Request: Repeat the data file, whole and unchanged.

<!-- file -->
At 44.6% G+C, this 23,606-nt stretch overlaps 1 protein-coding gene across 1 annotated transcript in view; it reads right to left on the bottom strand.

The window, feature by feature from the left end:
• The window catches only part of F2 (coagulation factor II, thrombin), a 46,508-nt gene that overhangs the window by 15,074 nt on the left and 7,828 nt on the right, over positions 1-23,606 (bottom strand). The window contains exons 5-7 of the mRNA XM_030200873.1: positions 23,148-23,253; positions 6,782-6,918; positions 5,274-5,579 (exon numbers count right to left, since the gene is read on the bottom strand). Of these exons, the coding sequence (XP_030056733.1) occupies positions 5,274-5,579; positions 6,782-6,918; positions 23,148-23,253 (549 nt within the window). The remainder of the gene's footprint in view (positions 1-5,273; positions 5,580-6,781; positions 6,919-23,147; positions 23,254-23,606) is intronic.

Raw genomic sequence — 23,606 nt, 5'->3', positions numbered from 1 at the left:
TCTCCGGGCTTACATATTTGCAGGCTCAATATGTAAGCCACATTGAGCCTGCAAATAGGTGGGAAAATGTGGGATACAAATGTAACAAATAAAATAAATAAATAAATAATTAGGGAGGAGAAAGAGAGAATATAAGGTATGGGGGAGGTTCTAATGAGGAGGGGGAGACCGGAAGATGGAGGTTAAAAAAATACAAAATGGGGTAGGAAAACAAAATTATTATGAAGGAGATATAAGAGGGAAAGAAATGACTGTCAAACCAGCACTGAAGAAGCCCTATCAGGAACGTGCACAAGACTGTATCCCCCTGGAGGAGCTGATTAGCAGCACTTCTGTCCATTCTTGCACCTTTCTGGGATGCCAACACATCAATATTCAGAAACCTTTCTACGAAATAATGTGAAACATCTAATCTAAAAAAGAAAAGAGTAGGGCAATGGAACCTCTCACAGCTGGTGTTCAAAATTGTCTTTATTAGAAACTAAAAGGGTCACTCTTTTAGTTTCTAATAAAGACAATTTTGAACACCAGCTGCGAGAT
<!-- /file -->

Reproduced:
At 44.6% G+C, this 23,606-nt stretch overlaps 1 protein-coding gene across 1 annotated transcript in view; it reads right to left on the bottom strand.

The window, feature by feature from the left end:
• The window catches only part of F2 (coagulation factor II, thrombin), a 46,508-nt gene that overhangs the window by 15,074 nt on the left and 7,828 nt on the right, over positions 1-23,606 (bottom strand). The window contains exons 5-7 of the mRNA XM_030200873.1: positions 23,148-23,253; positions 6,782-6,918; positions 5,274-5,579 (exon numbers count right to left, since the gene is read on the bottom strand). Of these exons, the coding sequence (XP_030056733.1) occupies positions 5,274-5,579; positions 6,782-6,918; positions 23,148-23,253 (549 nt within the window). The remainder of the gene's footprint in view (positions 1-5,273; positions 5,580-6,781; positions 6,919-23,147; positions 23,254-23,606) is intronic.

Raw genomic sequence — 23,606 nt, 5'->3', positions numbered from 1 at the left:
TCTCCGGGCTTACATATTTGCAGGCTCAATATGTAAGCCACATTGAGCCTGCAAATAGGTGGGAAAATGTGGGATACAAATGTAACAAATAAAATAAATAAATAAATAATTAGGGAGGAGAAAGAGAGAATATAAGGTATGGGGGAGGTTCTAATGAGGAGGGGGAGACCGGAAGATGGAGGTTAAAAAAATACAAAATGGGGTAGGAAAACAAAATTATTATGAAGGAGATATAAGAGGGAAAGAAATGACTGTCAAACCAGCACTGAAGAAGCCCTATCAGGAACGTGCACAAGACTGTATCCCCCTGGAGGAGCTGATTAGCAGCACTTCTGTCCATTCTTGCACCTTTCTGGGATGCCAACACATCAATATTCAGAAACCTTTCTACGAAATAATGTGAAACATCTAATCTAAAAAAGAAAAGAGTAGGGCAATGGAACCTCTCACAGCTGGTGTTCAAAATTGTCTTTATTAGAAACTAAAAGGGTCACTCTTTTAGTTTCTAATAAAGACAATTTTGAACACCAGCTGCGAGAT